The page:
A Content Strategy Conversation — Mark Lewis

This is part of the series of conversations that I originally published in ContentHug, in 2015.

Thank you Mark Lewis.

[CH]: A few content strategists got into this role because ‘nobody else was doing it, and so there was a need for content strategists in the team’. Now, since it has kicked off relatively well, what next to address something else. For example if we talk about titles, what can be the next title of a senior content strategist. If not for title, what next in terms of ownership or value to a business?

[ML]: We need to raise awareness of the need for content engineering. There has been a significant increase of effort on this topic by thought leaders. See Cruce Saunders’s eBook Content Engineering. See AhavaLeibtag’s recent blog. Check out the Content Wrangler blog post on Content Strategists becoming Content Engineers and be sure to read the extremely valuable comments. There are dozens of them. In particular, read the comment from mega thought leader Joe Gollner of Gnostyx Research and further discussions on his Content Philosopher blog. Stay tuned for more new thoughts on this topic from Joe.

[CH]: Assume that you get your dream job or contract, as a content strategist, lead or otherwise. What is the most important thing that you have learnt so far that you will put into practice there?

[ML]: We’re practicing it now and it’s not necessarily the most important thing, but definitely worth discussing. We’re producing content modelling reports and design documents that are consumable by both the client and Engineering. They are two different audiences that speak different languages. We’ve been perfecting getting the right blend of information into the reports to clearly define each concept to each audience.

It can be a challenge to produce reports that have “just enough” information in them. The tendency is to be verbose which can lead to excessively long reports that are hard to consume and extend the approval cycle.

[CH]: Content strategists often need to push things around, such as to get a buy in. Can you share some experience when you had to take a really tough call, such as for style guide for voice, for user education, or governance structure?

[ML]: On short notice, I found myself at a client that knew they needed to migrate to a digital publishing solution. Their current solution was non-XML based and they had too many manual steps in authoring, reviewing, publishing and translation. And, they were going to have to produce many new information products in the near future.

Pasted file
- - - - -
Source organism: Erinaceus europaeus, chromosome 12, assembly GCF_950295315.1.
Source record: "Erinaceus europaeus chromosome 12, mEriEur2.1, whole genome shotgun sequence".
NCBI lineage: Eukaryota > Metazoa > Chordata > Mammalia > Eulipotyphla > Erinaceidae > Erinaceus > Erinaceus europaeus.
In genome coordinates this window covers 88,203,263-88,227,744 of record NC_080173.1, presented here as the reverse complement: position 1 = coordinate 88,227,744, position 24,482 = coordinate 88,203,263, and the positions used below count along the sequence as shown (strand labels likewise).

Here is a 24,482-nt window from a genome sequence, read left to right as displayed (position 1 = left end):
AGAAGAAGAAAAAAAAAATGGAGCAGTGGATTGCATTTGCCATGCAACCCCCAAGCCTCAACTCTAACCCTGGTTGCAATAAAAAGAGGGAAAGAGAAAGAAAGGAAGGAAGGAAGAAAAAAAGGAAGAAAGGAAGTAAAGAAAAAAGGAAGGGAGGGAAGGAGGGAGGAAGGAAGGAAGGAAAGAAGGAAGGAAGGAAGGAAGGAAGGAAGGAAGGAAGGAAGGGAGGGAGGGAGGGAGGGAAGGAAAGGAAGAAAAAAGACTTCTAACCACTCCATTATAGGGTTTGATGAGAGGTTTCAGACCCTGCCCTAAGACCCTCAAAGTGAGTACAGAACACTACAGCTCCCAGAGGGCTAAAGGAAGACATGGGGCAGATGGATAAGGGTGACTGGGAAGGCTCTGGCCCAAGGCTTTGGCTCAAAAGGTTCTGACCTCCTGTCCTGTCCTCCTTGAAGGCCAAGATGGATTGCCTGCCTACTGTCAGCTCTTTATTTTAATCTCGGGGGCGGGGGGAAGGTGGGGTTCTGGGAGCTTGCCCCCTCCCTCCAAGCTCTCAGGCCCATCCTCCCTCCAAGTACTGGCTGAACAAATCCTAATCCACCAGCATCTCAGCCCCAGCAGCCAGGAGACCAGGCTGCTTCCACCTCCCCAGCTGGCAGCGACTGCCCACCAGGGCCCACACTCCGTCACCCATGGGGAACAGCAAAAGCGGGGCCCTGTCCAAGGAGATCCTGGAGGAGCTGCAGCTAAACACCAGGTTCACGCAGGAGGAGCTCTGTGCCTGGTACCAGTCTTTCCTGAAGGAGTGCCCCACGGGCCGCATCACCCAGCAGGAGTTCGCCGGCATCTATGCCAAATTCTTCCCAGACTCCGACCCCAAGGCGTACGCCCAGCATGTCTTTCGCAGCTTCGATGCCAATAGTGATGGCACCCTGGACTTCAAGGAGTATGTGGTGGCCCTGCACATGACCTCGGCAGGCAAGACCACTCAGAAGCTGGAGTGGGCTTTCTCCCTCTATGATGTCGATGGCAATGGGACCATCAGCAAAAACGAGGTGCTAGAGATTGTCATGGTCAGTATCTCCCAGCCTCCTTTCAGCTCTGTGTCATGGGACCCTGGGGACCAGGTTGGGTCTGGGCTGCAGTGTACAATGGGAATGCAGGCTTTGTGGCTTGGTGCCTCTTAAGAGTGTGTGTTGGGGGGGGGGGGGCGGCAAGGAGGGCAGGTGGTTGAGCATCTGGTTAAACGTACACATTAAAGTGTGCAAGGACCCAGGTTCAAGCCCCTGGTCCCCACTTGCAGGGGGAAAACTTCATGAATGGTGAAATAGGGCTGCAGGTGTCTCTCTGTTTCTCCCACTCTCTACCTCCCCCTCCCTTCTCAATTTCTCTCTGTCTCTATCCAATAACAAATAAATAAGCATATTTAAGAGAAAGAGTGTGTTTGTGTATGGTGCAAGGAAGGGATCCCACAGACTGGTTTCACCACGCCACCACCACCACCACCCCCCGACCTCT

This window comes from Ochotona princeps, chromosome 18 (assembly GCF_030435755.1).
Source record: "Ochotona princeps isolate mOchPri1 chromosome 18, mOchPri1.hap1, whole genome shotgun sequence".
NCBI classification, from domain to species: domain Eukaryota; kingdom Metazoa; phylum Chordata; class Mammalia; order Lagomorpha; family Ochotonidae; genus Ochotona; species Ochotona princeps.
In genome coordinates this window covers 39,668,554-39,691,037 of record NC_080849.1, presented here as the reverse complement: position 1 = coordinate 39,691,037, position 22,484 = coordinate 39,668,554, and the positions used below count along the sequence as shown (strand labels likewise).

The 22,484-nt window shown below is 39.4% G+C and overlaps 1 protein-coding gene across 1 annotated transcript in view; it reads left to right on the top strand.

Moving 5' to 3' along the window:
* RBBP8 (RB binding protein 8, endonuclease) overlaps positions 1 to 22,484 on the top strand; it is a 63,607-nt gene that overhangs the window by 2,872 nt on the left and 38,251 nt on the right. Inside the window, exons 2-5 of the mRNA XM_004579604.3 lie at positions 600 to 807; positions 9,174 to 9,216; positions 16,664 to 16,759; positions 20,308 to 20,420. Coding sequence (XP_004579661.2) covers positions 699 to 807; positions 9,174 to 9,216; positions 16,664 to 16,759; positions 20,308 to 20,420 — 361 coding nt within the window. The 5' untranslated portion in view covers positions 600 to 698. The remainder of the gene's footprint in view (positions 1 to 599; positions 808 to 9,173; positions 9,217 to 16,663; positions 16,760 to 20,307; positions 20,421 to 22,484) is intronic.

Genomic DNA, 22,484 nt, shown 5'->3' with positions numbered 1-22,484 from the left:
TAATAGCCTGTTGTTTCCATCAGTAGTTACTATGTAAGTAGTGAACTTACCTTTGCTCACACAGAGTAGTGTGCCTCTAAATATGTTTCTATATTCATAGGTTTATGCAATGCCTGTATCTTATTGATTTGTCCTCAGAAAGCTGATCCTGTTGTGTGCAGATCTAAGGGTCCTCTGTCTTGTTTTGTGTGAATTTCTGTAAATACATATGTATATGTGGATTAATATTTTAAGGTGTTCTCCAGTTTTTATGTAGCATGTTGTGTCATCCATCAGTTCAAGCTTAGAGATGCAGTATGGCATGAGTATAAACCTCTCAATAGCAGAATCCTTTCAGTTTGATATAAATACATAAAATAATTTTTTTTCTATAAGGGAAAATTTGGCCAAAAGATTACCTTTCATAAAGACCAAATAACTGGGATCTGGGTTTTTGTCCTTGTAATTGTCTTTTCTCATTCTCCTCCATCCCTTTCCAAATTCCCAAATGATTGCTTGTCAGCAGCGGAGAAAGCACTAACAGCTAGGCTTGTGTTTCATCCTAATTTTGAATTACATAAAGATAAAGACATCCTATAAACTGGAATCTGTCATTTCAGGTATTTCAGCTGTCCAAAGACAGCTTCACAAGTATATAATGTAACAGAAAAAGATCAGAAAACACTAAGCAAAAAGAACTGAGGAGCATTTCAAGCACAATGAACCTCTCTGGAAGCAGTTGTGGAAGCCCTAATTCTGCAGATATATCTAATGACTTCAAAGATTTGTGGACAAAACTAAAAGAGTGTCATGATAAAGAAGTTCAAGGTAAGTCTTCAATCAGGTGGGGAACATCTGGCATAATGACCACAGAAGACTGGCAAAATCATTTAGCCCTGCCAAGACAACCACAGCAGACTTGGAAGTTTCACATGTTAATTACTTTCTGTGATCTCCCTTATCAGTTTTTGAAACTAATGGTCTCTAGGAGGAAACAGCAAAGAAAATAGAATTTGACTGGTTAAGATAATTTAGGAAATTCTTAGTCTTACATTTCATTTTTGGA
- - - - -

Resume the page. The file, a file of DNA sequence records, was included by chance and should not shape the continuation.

They knew they had an unsustainable situation and that they could not add new products to the workload they already had. But, what did not truly understand the benefits of structured content. They were still thinking in terms of monolithic documents. But, I saw the huge savings that were possible if they componentized their content.

I decided that I could not rock the boat right then and there. So, I went home and prepared a presentation showing repositories of reusable components flowing into other components and into their documents. And I showed Venn diagrams that illustrated their reuse domains all of this based on THEIR content. By giving a custom presentation based on their content, they quickly understood the benefits. It was a huge shift in thinking for them, but they nicknamed it Component World and from that point on saw all of their content as components.

[CH]: How do organizations address the content ownership concerns when we have content strategists, content marketers and even data scientists? What is your role in defining the content ownership process?

[ML]: This is not usually a challenge. At the same time that we are working with a client to break down their content into components based on content type, reuse scope, etc., we are also designing the work flows for each component type and for the documents. During this activity, the responsibility/owner for each piece of content becomes clear or it is hasn’t become clear then we start interviewing the client to answer that question. For example, one client had a data service we integrated with in order to create the charts that were embedded in their narrative content. The contracts between our solution and internal data service were clearly defined. So determining ownership and responsibility is not usually a challenge in our projects.

[CH]: What role content strategists can have in disruption–technology or otherwise?

[ML]: We must continue to be the voice of education. We must continue to analyze bleeding edge technologies and determine the real benefits and risks. We must continue to communicate the benefits and risks to both executives and end-users so that they can make educated decisions on whether or not to incorporate these technologies. But long before this, I think we should be involved further upstream establishing the requirements and design of these technologies, rather than getting involved after they have been implemented.

[CH]: If you could weave a magic wand only once, what you wish as a content strategist?

[ML]: As a content sorcerer, I hear the beating wings of a distant but fast approaching dragon. This dragon is all of the new content requirements that are coming with smart products, new display devices and the internet of things. I’ve started discussing this challenge/opportunity in my new blog series called Alignment. Read. https://www.linkedin.com/pulse/alignment-introduction-mark-lewis

As a community of content sorcerers, we all need to be aiming our magic wands at this common problem and be prepared before the dragon arrives.

Vinish Garg | Products. Experience. Stories.